It is known that chronic kidney disease (CKD) is associated with increased postoperative morbidity and mortality in patients with peripheral artery disease who underwent lower extremity surgical revascularization; however, outcomes after peripheral vascular intervention (PVI) are less well established. This study sought to determine the impact of CKD on adverse outcomes in patients with peripheral artery disease who underwent PVI. Using data from the Veteran Affairs Clinical Assessment, Reporting, and Tracking System Program, we identified a cohort of 755 patients who underwent lower extremity PVI from June 2005 to August 2010 at 33 sites. The outcomes of interest were mortality, progression to dialysis, myocardial infarction, limb amputation, and stroke. Kaplan-Meier survival analysis and Cox proportional hazard frailty models assessed the association between CKD and adverse outcomes. Of the patients who underwent lower extremity PVI, 201 patients (27%) had CKD. The presence of CKD was associated with decreased survival (5-year survival probability of CKD compared with non-CKD: 49.9% [41.6% to 59.9%] vs 80.1% [76.2% to 84.1]), which persisted after risk adjustment (HR 1.57; 95% confidence interval 1.13 to 2.19). In addition, there was a significant association between CKD and progression to dialysis (HR 6.62; 95% confidence interval 2.25 to 19.43). In contrast, there was no association between CKD and re-hospitalization for myocardial infarction, limb amputation, or stroke. In conclusion, CKD is present in 1 of 4 patients who underwent PVI and is associated with increased risk of mortality and progression to dialysis.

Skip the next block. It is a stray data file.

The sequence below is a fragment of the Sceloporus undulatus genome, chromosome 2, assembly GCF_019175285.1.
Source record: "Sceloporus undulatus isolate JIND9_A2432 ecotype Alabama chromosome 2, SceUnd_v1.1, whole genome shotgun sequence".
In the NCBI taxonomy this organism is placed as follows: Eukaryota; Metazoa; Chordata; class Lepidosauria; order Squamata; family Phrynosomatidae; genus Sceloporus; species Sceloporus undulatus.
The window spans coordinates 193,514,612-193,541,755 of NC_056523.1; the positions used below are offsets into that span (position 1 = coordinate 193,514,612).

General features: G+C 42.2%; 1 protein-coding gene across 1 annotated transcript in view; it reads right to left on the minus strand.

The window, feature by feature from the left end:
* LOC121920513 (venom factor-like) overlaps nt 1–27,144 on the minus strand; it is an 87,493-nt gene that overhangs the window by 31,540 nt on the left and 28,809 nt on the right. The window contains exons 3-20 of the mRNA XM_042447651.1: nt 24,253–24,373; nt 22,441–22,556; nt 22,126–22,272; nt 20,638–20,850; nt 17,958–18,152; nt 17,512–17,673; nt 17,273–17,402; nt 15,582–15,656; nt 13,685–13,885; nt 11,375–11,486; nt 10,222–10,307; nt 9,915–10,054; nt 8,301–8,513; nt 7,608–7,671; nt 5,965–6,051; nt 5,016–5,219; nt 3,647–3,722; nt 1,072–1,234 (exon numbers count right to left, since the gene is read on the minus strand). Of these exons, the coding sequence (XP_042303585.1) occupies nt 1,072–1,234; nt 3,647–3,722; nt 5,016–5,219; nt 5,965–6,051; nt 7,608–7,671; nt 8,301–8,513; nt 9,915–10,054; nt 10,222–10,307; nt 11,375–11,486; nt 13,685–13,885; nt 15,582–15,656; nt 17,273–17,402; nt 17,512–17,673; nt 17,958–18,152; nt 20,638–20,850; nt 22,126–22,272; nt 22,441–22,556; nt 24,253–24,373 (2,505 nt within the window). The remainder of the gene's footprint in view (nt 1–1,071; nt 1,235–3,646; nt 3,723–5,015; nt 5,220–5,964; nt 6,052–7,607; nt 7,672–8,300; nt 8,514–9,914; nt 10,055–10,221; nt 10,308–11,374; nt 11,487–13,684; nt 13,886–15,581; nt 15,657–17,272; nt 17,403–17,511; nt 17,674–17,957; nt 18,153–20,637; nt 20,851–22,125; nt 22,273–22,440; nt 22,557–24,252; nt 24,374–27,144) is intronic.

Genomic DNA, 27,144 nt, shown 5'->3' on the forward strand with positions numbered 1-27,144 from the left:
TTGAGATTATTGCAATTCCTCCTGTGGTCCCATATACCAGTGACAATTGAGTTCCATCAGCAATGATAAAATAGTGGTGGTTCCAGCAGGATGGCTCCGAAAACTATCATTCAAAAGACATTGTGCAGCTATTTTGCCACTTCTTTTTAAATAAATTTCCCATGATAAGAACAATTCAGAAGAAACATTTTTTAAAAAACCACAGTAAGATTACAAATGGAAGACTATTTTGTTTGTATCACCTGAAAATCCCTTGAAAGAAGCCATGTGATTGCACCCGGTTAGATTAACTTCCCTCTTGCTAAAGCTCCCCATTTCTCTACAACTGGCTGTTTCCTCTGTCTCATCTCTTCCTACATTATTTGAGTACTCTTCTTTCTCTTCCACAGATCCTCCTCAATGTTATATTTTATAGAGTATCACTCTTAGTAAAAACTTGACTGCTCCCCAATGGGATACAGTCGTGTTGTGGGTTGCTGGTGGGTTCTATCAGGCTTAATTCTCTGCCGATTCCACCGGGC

ASJC Scopus subject areas
- Cardiology and Cardiovascular Medicine